– Start thinking like a terrorist. Terrorism “czar” Richard Clarke has acknowledged that nothing he recommended to President Bush could have prevented 9/11. That suggests he did not provide innovative recommendations. Had Clarke understood the terrorist mentality, he would have insisted that sky marshals be assigned to passenger planes, that volunteer pilots be trained and armed, that pilots be taught aerial maneuvers to bounce hijackers off the ceilings of their planes or at least that cockpit doors be reinforced and not opened for hijackers under any circumstances. Garnering support for such defensive measures would have been easier than convincing Presidents Clinton or Bush to invade Afghanistan pre-9/11 based on “increased chatter.” What we need now are teams of smart people whose job is to think like jihadis, to invent clever plots to slaughter infidels – which other smart people can then invent ways to thwart.

– Hit the terrorists before they hit us. Any serious anti-terrorism strategy must include pre-emption because, simply put, there is no way to either deter or punish a suicide terrorist. It's astonishing that the same folks who rail against the policy of pre-emption also fault the Bush administration for not having pre-empted al Qaeda in Afghanistan before 9/11.

– Regimes that support, encourage and finance terrorists must suffer consequences. Terrorists without state sponsorship are always on the run, looking over their shoulders, struggling to get funds, reluctant to use phones, at risk when they travel or meet with comrades. Such terrorists are hard-pressed to mount sophisticated operations. So regimes that give terrorists safe harbor or any other form of support must be warned that such behavior will be severely punished. And severe punishment must follow for those that refuse to heed such warnings.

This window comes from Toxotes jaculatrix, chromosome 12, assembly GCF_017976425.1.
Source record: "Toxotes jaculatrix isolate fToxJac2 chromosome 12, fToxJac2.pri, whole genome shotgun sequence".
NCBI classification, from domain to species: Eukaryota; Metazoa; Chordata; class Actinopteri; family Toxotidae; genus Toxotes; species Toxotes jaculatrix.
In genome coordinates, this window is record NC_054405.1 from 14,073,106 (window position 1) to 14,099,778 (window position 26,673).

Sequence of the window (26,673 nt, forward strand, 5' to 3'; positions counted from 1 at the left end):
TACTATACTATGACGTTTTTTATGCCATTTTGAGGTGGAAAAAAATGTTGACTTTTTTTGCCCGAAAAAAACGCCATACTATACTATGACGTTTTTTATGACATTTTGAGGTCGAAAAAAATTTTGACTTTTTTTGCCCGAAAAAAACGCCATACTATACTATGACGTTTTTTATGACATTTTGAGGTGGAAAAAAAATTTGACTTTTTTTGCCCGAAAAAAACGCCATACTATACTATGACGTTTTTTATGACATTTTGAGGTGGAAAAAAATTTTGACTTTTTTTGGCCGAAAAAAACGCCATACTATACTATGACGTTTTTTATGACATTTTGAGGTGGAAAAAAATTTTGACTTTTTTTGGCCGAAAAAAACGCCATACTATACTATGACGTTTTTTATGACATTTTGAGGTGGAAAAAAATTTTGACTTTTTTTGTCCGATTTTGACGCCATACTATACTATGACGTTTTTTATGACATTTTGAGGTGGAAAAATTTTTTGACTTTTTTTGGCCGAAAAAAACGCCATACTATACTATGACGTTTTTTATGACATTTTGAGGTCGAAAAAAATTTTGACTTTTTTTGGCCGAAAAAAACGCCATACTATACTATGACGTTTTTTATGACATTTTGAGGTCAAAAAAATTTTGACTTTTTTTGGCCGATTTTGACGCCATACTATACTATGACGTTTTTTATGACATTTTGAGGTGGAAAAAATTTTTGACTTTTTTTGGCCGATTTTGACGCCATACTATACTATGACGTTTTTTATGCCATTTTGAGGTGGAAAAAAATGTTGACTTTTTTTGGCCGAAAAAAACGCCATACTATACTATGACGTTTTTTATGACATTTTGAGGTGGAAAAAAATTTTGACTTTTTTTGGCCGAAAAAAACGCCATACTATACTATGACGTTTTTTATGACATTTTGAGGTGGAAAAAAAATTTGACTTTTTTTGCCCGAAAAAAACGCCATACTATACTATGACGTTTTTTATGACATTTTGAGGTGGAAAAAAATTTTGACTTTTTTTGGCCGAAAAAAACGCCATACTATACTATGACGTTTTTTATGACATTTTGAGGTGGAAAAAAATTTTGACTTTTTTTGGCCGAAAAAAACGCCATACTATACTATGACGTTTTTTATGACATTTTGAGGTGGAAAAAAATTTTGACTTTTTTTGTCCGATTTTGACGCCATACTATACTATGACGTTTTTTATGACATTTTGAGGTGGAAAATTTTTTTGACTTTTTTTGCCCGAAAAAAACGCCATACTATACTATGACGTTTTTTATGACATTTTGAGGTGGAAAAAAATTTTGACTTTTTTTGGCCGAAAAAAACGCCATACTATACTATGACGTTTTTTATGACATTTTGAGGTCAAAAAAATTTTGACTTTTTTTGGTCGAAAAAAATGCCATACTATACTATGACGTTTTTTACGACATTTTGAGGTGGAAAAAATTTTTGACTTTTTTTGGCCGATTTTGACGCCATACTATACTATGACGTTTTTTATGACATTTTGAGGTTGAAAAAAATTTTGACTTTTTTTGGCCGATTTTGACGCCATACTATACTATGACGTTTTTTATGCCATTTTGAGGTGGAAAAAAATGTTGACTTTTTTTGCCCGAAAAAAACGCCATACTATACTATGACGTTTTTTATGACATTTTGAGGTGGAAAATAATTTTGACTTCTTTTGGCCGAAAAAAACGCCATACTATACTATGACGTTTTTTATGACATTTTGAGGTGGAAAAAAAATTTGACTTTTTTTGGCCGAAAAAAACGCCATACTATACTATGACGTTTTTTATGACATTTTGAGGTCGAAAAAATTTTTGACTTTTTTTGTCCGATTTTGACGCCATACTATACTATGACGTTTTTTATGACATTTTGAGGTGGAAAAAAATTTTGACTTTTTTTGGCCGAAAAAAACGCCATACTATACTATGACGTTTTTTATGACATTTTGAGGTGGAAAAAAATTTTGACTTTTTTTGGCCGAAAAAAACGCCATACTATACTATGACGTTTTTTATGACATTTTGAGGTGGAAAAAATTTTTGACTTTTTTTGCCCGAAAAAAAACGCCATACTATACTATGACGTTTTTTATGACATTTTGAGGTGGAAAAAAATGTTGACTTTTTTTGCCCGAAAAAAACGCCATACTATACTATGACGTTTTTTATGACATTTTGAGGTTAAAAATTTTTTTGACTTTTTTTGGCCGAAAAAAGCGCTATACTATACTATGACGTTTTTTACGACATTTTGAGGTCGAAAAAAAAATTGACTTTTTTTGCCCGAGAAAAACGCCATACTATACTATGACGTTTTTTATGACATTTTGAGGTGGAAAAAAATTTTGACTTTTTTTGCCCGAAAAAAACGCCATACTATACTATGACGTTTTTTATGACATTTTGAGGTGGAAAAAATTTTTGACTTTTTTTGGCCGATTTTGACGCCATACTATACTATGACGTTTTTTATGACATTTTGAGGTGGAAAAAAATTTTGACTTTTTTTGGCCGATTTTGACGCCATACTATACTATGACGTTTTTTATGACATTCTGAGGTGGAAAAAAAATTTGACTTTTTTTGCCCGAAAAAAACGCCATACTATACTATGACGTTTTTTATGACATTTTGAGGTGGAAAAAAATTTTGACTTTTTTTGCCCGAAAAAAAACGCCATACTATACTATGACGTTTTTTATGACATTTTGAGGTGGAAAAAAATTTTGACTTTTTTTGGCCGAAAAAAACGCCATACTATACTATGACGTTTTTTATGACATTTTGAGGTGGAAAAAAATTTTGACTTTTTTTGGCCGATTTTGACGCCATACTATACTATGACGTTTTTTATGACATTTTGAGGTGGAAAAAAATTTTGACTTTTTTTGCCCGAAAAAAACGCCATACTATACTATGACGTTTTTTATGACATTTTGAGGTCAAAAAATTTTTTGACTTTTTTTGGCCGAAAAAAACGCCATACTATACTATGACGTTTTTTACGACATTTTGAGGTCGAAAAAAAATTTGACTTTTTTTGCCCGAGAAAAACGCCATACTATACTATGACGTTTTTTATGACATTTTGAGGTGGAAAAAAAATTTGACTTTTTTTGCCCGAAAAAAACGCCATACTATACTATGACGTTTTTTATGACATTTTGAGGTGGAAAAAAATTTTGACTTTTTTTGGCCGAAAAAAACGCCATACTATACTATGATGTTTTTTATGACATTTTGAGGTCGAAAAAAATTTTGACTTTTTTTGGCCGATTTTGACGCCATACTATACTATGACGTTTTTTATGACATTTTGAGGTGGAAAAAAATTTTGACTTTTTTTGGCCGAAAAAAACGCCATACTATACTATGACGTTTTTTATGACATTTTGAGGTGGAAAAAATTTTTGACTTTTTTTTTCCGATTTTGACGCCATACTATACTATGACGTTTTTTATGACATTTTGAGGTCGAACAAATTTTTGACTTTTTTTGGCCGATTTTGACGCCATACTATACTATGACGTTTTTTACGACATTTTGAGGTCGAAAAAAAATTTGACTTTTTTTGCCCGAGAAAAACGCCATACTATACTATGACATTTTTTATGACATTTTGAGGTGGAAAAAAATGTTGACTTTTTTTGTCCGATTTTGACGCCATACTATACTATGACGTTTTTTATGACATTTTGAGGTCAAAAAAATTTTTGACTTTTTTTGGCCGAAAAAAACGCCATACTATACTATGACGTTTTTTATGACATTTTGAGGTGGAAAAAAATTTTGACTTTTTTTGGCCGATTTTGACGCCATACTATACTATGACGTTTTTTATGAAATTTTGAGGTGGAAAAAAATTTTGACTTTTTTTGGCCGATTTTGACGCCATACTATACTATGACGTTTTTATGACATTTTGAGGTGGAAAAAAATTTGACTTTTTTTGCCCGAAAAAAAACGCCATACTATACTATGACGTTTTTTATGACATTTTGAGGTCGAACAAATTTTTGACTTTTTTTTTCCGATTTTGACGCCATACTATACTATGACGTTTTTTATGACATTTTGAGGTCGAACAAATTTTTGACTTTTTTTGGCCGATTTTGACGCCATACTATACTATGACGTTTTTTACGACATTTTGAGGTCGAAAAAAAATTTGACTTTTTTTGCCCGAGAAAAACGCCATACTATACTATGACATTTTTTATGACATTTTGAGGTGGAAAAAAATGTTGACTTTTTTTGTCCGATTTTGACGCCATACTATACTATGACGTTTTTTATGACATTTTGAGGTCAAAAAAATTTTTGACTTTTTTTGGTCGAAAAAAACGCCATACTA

– Destroy terrorists training camps. Terrorists with fewer skills also are less dangerous terrorists. They tend to do things like light their sneakers on planes during beverage service. So tell regimes that have terrorist training camps on their territory that if they don't have the will or a way to shut down those camps, we will do it for them. Then do it.

– Focus. The 9/11 Commission needs to continually remind itself that the issue now is not whether Presidents Clinton or Bush could have done more or better prior to 9/11. The issue now is how we win the war that is underway – losing as few battles, and as few Americans, as possible in the process.

And in this election, the question should be: Who will do a better job waging the War on Terrorism over the next four years? President Bush and Senator Kerry need to outline their strategies clearly. And may the best terrorism fighter win.

Clifford D. May, a former New York Times foreign correspondent, is president of the Foundation for the Defense of Democracies, a policy institute focusing on terrorism.



Al Qaeda